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Observation
December 2014

Cerebrospinal Fluid in the Upper EyelidAn “Abscess” of a Different Kind

Author Affiliations
  • 1Inkosi Albert Luthuli Central Hospital, University of KwaZulu-Natal, Durban, South Africa
  • 2Nelson R. Mandela School of Medicine, University of KwaZulu-Natal, Durban, South Africa
  • 3Panorama Mediclinic, Cape Town, South Africa
  • 4Cape Eye Hospital, Cape Town, South Africa
JAMA Ophthalmol. 2014;132(12):1485-1486. doi:10.1001/jamaophthalmol.2014.2866

Distinguishing between a cerebrospinal fluid (CSF) collection of the upper eyelid and an abscess can be challenging, as the following case demonstrates. Each may be preceded by surgical intervention and both could present with pyrexia. Good clinical skills will assist in differentiation, but laboratory tests are required to provide the final diagnoses.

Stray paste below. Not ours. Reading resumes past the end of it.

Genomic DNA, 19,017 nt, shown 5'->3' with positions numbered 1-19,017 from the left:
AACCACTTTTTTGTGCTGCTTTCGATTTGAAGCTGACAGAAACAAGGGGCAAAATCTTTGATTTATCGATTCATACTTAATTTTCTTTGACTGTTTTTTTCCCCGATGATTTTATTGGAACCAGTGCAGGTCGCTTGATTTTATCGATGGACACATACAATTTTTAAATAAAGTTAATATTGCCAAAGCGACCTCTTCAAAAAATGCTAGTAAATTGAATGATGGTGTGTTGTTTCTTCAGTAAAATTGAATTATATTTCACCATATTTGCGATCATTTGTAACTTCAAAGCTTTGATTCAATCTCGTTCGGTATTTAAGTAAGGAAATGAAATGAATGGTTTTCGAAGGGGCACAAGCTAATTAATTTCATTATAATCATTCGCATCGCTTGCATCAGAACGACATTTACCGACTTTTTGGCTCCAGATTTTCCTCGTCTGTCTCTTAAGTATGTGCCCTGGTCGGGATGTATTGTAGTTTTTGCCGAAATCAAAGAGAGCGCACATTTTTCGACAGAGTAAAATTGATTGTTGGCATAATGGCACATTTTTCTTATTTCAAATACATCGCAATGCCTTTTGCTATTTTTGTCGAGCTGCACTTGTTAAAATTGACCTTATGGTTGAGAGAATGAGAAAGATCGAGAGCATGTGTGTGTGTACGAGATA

A 24-year-old man with a Glasgow Coma Scale score of 3 was admitted to an intensive care unit following a motor vehicle crash with right orbital fractures as seen on computed tomography. He was ventilated on admission and extubated on day 12, when he developed right proptosis and entropion. Although forced duction testing was not performed, he had no extraocular movements of his right eye as seen with the vestibulo-ocular reflex. No disc swelling was present.

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